Sorry vs Thank YouThose who are new to Japanese language tend to overuse the word arigatou (thank you). If you listen to the way Japanese people speak — arigatou isn't all that common a word.
In Japanese language, it's common to say sorry when English speakers would say thank you. For example, if someone holds a door for you — English speakers tend to say thank you. In Japan, it's more common to say sumimasen (sorry) in this situation.
If you use arigatou to thank a stranger for a small favor, people will understand what you mean. However, it doesn't always sound completely natural.
It's two different ways of looking at the same situation. You can be thankful that someone helped you or feel sorry for having inconvenienced them. In Japan, the later thinking is far more common.
Casual ApologySumimasen is the most common way to make a casual apology to a stranger. For example, if you bump into someone its common to say sumimasen.
If you want your apology to seem more sincere try bowing a little. It's also common to hold your hand in front of you when making such an apology.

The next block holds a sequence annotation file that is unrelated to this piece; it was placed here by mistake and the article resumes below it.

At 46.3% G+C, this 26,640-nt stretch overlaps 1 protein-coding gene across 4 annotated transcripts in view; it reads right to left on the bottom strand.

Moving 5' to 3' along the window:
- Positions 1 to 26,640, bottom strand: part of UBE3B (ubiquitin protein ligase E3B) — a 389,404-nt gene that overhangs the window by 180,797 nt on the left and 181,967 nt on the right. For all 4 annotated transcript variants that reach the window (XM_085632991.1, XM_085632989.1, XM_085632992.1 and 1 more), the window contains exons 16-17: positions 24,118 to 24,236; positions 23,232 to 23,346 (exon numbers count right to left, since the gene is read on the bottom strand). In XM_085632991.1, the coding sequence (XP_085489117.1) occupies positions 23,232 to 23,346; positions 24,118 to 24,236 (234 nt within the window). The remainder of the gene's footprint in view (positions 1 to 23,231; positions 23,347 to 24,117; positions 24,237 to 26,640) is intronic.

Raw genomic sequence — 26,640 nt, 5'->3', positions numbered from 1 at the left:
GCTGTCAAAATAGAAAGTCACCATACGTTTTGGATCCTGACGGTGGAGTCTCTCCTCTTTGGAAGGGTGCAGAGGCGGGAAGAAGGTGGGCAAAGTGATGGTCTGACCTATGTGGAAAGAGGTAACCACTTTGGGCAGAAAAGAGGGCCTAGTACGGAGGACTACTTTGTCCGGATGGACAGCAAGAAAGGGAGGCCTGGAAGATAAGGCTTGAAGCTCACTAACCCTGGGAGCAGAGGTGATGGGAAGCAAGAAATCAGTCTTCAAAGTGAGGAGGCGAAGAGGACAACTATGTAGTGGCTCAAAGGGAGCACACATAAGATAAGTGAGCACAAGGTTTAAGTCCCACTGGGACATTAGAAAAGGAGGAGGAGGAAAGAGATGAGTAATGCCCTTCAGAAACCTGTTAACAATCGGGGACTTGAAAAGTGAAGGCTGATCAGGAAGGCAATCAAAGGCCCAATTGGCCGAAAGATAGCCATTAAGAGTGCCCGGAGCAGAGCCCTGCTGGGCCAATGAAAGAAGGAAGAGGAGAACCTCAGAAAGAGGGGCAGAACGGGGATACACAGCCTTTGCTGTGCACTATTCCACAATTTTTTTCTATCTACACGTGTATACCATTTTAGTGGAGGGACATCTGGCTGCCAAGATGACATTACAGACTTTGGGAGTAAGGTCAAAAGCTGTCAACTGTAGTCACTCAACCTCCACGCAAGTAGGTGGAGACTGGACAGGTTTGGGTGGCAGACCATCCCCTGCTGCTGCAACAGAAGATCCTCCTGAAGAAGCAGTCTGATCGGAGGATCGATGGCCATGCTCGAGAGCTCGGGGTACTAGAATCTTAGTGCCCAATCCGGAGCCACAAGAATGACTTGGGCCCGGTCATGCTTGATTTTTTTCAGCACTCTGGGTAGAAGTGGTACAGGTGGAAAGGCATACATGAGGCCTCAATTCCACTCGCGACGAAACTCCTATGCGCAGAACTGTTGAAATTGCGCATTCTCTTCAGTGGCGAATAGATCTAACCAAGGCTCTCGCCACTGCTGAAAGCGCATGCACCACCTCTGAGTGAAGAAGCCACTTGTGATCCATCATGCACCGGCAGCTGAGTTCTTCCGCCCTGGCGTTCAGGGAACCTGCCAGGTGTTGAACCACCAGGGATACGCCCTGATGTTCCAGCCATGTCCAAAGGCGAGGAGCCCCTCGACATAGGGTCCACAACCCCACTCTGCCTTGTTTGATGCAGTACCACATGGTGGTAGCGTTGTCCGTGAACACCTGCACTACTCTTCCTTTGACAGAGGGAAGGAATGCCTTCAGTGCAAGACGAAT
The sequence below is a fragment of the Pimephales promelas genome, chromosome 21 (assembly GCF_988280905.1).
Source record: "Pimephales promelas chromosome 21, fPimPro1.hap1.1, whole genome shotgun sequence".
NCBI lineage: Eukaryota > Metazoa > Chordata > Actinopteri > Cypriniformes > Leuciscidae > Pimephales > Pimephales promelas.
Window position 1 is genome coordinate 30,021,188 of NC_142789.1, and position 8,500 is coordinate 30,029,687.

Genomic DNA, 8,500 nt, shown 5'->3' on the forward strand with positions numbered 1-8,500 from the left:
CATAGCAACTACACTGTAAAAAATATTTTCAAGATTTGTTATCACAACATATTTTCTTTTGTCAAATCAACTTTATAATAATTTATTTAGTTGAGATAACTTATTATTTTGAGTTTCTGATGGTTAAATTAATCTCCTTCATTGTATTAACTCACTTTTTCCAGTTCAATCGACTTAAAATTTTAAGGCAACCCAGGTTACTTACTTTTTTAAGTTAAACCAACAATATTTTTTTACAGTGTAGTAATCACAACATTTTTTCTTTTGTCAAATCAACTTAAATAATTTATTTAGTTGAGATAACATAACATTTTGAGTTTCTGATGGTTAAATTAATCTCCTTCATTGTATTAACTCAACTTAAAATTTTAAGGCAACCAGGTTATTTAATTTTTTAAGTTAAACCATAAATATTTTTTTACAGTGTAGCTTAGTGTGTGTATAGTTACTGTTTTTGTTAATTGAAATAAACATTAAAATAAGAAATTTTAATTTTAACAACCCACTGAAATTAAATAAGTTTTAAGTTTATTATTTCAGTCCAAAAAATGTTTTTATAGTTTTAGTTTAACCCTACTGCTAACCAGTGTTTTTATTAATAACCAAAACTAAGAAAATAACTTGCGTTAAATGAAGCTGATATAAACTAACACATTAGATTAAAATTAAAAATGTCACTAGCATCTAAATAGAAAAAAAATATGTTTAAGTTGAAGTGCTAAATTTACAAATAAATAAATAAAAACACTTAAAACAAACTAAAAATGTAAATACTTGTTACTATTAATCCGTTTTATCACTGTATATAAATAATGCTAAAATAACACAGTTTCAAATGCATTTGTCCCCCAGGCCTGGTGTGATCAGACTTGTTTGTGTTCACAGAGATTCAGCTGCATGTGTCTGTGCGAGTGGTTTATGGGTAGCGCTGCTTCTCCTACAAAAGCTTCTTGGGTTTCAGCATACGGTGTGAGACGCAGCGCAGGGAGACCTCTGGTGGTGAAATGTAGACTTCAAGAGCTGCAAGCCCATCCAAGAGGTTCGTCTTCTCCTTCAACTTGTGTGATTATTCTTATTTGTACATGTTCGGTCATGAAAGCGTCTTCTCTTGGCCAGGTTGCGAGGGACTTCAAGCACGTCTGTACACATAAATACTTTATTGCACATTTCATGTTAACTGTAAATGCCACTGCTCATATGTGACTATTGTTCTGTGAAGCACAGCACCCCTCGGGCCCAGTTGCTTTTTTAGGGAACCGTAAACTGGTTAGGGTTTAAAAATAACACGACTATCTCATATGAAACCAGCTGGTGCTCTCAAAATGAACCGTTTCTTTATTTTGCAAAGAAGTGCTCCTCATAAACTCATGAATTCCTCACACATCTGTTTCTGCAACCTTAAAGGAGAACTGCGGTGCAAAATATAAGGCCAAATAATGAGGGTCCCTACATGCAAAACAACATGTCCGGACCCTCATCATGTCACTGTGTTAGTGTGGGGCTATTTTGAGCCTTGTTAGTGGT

Formal ApologySumimasen deshita (sorry for what I did) is the most common way to make a formal apology.
Let's say you get caught skipping work to go fishing. This is the way to apologize to your boss.
Gomensai is another common way to apologize. However, it's used to apologize to someone you with whom you have a close relationship. For example, you might apologize to your boyfriend or girlfriend with gomensai. It's a little too personal to use on your boss.
RestaurantsIn Japan, waiters and waitresses don't usually come to your table unless you call them over.
If you need something you're expected to summon staff by saying sumimasen. In fact you can yell it if you need to.
Asking DirectionsIf you plan to ask a stranger a question — sumimasen is the way to start. In this context it means excuse me.
Sumimasen is ranked #1 of 10 most important Japanese words for travelers